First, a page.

The fourth and fifth starters fall into a weird realm — they tend to be filled either by overpaid free agents who happen to crop up in a week off-season, or young guys fighting for time who have shown promise in the minor leagues and spring training. We’ve seen the Mariners give Carlos Silva some pretty serious money for a guy who has been discussed as someone who wouldn’t pitch in the playoffs, and we’ve also seen Kyle Lohse have to change his requests for dollars and contract length. You’ve also got Bartolo Colon still hunting for a gig, and most teams kicking his wheels are reported to be middle of the pack.

So how do you fill those bottom of the rotation spots, and how much do you pay to do so? That’s the question many teams are struggling with this off-season. But as Pinto illustrates, it not so much who you put in the 5-spot, it’s how little you’re able to use them.

I’m inclined to agree with Pinto’s analysis — the returns on a 5th starter aren’t terribly great across the board…so how do you deal with them?

A) Get more out of your other starters by having the minimize pitch counts, thus saving the bullpen for these games when they’re more likely to be needed.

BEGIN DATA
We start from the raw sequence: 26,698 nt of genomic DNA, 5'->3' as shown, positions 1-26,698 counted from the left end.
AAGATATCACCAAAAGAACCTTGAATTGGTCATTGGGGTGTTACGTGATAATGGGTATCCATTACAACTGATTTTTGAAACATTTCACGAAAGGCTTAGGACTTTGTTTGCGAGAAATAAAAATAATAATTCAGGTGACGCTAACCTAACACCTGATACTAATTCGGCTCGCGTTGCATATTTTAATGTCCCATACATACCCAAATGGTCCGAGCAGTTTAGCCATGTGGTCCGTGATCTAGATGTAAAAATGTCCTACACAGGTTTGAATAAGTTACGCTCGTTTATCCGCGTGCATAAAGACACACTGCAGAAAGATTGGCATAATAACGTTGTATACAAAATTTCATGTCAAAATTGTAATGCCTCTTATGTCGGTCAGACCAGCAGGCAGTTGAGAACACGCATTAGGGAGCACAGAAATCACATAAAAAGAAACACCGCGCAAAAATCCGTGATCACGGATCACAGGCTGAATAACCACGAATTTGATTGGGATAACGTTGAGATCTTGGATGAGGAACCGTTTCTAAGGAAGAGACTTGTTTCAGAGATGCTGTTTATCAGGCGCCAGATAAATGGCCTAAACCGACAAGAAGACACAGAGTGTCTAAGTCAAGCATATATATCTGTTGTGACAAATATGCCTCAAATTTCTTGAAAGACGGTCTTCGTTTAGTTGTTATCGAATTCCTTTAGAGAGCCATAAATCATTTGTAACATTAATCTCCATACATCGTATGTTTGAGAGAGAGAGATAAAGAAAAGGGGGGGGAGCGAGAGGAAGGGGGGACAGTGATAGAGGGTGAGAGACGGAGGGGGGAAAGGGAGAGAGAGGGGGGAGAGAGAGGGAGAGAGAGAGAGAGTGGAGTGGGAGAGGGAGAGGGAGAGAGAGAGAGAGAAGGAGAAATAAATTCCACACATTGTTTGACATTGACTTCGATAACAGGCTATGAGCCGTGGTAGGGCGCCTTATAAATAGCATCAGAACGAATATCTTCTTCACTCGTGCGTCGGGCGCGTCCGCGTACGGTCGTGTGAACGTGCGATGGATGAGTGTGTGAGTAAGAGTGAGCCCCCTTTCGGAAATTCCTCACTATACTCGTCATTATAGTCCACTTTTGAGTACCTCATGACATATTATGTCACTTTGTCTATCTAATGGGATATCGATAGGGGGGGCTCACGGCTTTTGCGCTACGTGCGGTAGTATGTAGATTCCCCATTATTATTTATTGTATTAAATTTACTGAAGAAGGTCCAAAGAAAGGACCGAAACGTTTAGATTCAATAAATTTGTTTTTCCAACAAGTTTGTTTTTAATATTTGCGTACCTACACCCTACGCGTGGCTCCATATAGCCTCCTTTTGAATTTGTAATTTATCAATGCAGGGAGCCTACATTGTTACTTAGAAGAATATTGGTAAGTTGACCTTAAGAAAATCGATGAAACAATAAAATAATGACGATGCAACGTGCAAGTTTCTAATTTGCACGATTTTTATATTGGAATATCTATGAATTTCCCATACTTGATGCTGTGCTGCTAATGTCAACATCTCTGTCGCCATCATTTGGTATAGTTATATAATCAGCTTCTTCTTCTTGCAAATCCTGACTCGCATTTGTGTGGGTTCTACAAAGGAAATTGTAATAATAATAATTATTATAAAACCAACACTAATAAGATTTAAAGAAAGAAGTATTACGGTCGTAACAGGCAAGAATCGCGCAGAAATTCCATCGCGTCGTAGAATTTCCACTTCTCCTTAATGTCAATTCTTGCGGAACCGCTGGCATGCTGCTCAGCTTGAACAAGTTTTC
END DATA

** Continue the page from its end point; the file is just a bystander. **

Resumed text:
B) Keep your other starters as healthy as possible.

C) Surround your weak pitchers with the best offense you can find and hope you put up a truck load of runs.

Pinto doesn’t address the run-support issue, which I think could add another dimension to this argument. Which clubs gave their back-end starters the best chance of winning by putting up the most runs? Assuming the league average ERA for the number 5 guy is around 6.00 as Pinto shows it was in 2007, which teams got close to putting up 6+ runs to help their own cause? Surely the runs are out there to be had —

The one team that stands out is the Mariners — with a league worst (and God-awful) 8.03 ERA from their 5th starters, they still managed to win 40% of the games, good for 7th overall. That’s what you call stepping up when the stuff gets thick.

So as your team struggles to fill out their rotation, keep in mind that there are a lot of factors at work, and in the end, it’s still about putting more on the board than your opponent.

What do you think? Log in and post your thoughts!

Malcolm Gladwell on the steroids issue

Malcolm Gladwell, author of Blink and The Tipping Point – two books I hope you have read by now — has two interesting posts on his website about Fernando Vina and the ethics of taking certain substances.

Read it. Post your comments. You know the drill.